You have the D16A6 engine. From searching various forums it seems that is an interference design. However, while valve damage is possible (probable?), it may not be certain. There do seem to be reports of timing belt breaks without valve damage. Then again, there are reports of bent valves, too (though that is a later 1.7L version of your engine). A break at ...


7

The front licence plate bracket on a Civic consists of 3 parts. The first is the part your dealing with. Inside the bumper there should be plates with nuts welded to it. Number 4 in the picture, 2 required. The only way to get at it is to remove the bumper fascia (plastic cover). In a civic this is pretty easy. There are only a hand full of bolts and push ...


7

At a guess? From your description I'd bet it has a blown head gasket. The only way to tell if this is so is to do a sniffer test (search for "block tester") at the radiator. There are testers which, when in contact with hydrocarbons, change color from blue to green to yellow. Here is an example: The only way the fluid will change color is in the presence of ...


7

With a flat thin small screwdriver, you should be able to wiggle under it and pry up a little bit, then move to the opposite side of the same fastener and do the same thing. Working back and forth should bring it off of the pin without issue. The fastener thing may end up a little bent, but as long as the pin is okay, I'd suggest you'd be in good shape. This ...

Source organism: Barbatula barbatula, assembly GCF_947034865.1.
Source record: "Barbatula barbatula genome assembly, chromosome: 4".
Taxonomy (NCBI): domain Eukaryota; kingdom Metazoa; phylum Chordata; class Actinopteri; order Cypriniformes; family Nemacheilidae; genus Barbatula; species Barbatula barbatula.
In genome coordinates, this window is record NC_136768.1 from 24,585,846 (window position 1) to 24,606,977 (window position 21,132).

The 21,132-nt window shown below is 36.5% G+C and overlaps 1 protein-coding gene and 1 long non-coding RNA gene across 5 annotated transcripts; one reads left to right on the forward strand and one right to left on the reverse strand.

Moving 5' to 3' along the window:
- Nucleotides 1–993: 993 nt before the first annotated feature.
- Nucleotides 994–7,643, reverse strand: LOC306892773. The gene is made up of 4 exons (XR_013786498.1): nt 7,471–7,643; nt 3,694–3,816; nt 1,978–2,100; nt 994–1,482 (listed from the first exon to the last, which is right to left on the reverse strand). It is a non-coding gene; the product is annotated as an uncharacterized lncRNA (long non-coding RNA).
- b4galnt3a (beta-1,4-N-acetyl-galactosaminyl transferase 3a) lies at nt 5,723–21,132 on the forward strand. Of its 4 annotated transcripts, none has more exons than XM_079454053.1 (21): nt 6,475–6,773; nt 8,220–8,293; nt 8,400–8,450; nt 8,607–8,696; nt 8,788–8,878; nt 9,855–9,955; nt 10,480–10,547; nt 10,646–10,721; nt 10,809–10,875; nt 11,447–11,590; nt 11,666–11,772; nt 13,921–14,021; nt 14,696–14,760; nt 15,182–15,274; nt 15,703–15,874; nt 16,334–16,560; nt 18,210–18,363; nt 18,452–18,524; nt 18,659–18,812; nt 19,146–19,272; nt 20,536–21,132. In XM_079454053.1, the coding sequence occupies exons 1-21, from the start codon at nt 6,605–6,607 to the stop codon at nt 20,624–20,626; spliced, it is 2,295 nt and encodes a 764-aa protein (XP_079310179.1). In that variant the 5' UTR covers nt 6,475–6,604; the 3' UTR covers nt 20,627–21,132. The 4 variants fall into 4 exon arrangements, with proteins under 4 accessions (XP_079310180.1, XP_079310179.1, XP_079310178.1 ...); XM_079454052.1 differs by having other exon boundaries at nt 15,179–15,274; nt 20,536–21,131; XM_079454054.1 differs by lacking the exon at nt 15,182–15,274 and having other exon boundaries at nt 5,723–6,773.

7

From what I remember from my Civic driving days, the radiator in that car only extends half way across the grill of the car, and the other half is blocked off by a plastic cover as you mentioned. You also mentioned that you removed this cover in the summer to increase airflow to the engine. This is actually the opposite of what you should have done, ...


7

Each bulb usually has 2 filaments in it, one for low beam and one for high beam. One possibility is that your driver's side bulb has a broken high beam filament and the passenger side has a broken low beam filament. A search reveals that your headlight bulbs are likely of type H4 and look like the following. They match my description above. This video ...